5 things you need to know about caring for elderly relatives

caring for elderly relatives

In a blink of an eye, our parents have aged and we are caring for elderly relatives. As someone who has been witnessing a rapid decline in my own mum’s health and mobility, I know only too well that it’s a sad fact that for many, with old age comes a reduction in mobility and a frustrating encroachment on independence. So how do we tread on these tricky waters when caring for elderly relatives? Here, Betterlife from LloydsPharmacy Independent Living Expert, Michael Sandland, shares his top tips on helping our loved ones remain independent in their senior years:

Getting out and about for everyday tasks

Whilst internet shopping can put your mind at ease when caring for elderly relatives during the cold and icy winter months, wherever possible it’s best to encourage your loved ones to get out and about. Popping to the shops for a pint of milk, going on the hunt for a family birthday present or dropping into the bank, going to the shops is an important part of staying active. Completing such tasks can be a challenge for those who struggle with mobility so it can be a good idea to recommend a mobility scooter. These can be a good solution to reduce strain and ensure users get to their destination comfortably. Check out the full range here.

Encourage older people to stay socially connected

As social beings it’s important to stay socially engaged to help avoid isolation, and this rings especially true for those in their advanced years. Building and maintaining relationships is important for mental wellbeing and has also been shown to aid physical wellbeing. There’s some easy ways to encourage older people to stay social. For example, introducing a hobby such as yoga is a sociable way to stay fit or keeping in touch via FaceTime is more interesting than a simple phone call. Attending classes means your loved one will quickly make friends and have a routine social engagement. Alternatively, volunteering in local charity shops can be a great way for relatives to socialise with people from all walks of life.

Staying fit and keeping minds active

Physical and mental agility is crucial to staying independent and there’s lots of ways to keep the mind and body fit as older people age. Whether it’s a daily Sudoku or watching Countdown with your loved ones, all these mind gym activities help to keep the brain sharp. Exercise classes for older people can be found at most town halls or local gyms to stay active.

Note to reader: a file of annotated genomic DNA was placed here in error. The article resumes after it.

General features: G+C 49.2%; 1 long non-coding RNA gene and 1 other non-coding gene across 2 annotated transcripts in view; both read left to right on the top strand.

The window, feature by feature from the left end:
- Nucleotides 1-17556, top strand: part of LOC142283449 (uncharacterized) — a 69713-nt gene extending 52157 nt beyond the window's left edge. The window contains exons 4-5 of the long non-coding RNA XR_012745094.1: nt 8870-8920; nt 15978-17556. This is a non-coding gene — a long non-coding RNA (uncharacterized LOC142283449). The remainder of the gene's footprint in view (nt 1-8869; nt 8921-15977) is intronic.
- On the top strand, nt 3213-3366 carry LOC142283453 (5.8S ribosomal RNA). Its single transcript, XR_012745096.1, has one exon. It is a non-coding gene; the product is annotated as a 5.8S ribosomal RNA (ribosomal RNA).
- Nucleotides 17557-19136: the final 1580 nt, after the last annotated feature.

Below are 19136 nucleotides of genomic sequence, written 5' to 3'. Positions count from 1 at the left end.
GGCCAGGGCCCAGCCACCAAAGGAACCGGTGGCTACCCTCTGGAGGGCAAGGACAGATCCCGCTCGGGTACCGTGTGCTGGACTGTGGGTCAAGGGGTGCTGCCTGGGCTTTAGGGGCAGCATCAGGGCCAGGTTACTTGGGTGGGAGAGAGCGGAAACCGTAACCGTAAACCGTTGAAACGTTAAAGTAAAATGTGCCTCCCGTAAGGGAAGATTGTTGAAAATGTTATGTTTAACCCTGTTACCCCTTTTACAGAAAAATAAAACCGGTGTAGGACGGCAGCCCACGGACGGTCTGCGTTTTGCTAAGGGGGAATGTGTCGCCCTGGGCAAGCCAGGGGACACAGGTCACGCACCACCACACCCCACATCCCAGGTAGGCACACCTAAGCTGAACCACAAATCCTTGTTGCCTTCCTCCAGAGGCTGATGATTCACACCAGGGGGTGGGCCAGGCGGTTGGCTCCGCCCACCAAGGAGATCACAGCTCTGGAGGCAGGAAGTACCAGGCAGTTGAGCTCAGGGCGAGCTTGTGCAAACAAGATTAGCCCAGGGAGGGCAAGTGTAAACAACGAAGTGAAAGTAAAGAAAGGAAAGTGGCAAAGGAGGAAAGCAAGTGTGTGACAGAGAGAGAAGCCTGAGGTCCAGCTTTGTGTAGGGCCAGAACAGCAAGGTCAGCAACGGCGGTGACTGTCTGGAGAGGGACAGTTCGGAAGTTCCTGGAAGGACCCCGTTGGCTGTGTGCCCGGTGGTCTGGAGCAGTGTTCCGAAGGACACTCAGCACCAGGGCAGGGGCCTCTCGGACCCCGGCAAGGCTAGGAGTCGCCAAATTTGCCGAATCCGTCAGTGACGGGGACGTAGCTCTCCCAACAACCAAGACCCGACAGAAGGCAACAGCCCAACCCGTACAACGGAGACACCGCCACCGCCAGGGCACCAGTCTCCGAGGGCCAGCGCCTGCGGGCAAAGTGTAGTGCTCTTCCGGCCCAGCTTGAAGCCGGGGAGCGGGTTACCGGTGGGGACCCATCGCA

Be mindful when offering support

Providing assistance for older people comes naturally to carers but it’s important to frame the offer in the right way. Whether it’s helping older people navigate the internet or offering support with physical tasks, there are lots of ways you can make a difference to someone’s life. However it can be tough for elderly people to accept help after years of independence. When offering assistance avoid dictating and frame the support in a positive way. For example, if you are concerned about an elderly relative driving a car, maybe suggest they invest in a mobility scooter which is road legal. This will ensure they keep their independence and remain safe.

Support your elders in adapting their home

As people grow older their home needs to adapt to ensure it remains safe and accessible. Indeed, one thing you will often hear older people say is that they don’t want to move into a care home and independence can be prolonged with clever technology and living solutions. For example, specialised adjustable beds, jar openers and big button telephones can do wonders for keeping people independent in their own home. Try visiting the Betterlife website for at home living solutions using the voucher code BLOG15 for a 15% discount on scooters from Betterlife, and watch this Scooter Buying Guide video here.

Do you care for elderly relatives? How do you go about supporting them and what do you think about these tips?

*This post is in collaboration with Betterlife from LloydsPharmacy 


  1. It’s so important for elderly family members to stay socially involved. Last thing you would want is for them to feel like a burden or unwelcome. Thank you for these tips.

  2. Adapting your home to an elderly family member can be tough at first but it is worth it. Its important that we keep our elderly relatives safe and comfortable wherever they are. This is great post, thanks for sharing!

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